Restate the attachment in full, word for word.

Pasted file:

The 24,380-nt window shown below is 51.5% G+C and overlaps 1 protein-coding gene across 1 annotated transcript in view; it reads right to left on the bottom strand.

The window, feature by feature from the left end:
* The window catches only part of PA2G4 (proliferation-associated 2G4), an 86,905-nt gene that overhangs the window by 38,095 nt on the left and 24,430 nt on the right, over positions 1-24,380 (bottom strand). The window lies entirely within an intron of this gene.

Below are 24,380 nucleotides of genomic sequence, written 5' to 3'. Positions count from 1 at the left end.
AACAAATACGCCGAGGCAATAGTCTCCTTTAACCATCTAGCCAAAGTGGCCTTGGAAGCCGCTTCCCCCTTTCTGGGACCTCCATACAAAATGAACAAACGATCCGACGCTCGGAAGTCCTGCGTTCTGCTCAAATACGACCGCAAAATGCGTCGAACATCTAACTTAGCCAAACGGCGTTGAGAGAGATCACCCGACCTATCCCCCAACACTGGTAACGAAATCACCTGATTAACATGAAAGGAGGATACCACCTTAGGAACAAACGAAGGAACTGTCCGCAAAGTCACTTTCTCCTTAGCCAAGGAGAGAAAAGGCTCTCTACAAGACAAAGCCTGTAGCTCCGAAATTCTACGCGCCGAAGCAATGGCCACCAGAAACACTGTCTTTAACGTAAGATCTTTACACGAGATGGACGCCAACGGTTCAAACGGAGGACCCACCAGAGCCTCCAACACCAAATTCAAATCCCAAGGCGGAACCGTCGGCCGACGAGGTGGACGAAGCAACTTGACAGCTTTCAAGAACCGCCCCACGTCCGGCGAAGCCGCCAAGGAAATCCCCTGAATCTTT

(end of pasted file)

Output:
The 24,380-nt window shown below is 51.5% G+C and overlaps 1 protein-coding gene across 1 annotated transcript in view; it reads right to left on the bottom strand.

The window, feature by feature from the left end:
* The window catches only part of PA2G4 (proliferation-associated 2G4), an 86,905-nt gene that overhangs the window by 38,095 nt on the left and 24,430 nt on the right, over positions 1-24,380 (bottom strand). The window lies entirely within an intron of this gene.

Below are 24,380 nucleotides of genomic sequence, written 5' to 3'. Positions count from 1 at the left end.
AACAAATACGCCGAGGCAATAGTCTCCTTTAACCATCTAGCCAAAGTGGCCTTGGAAGCCGCTTCCCCCTTTCTGGGACCTCCATACAAAATGAACAAACGATCCGACGCTCGGAAGTCCTGCGTTCTGCTCAAATACGACCGCAAAATGCGTCGAACATCTAACTTAGCCAAACGGCGTTGAGAGAGATCACCCGACCTATCCCCCAACACTGGTAACGAAATCACCTGATTAACATGAAAGGAGGATACCACCTTAGGAACAAACGAAGGAACTGTCCGCAAAGTCACTTTCTCCTTAGCCAAGGAGAGAAAAGGCTCTCTACAAGACAAAGCCTGTAGCTCCGAAATTCTACGCGCCGAAGCAATGGCCACCAGAAACACTGTCTTTAACGTAAGATCTTTACACGAGATGGACGCCAACGGTTCAAACGGAGGACCCACCAGAGCCTCCAACACCAAATTCAAATCCCAAGGCGGAACCGTCGGCCGACGAGGTGGACGAAGCAACTTGACAGCTTTCAAGAACCGCCCCACGTCCGGCGAAGCCGCCAAGGAAATCCCCTGAATCTTT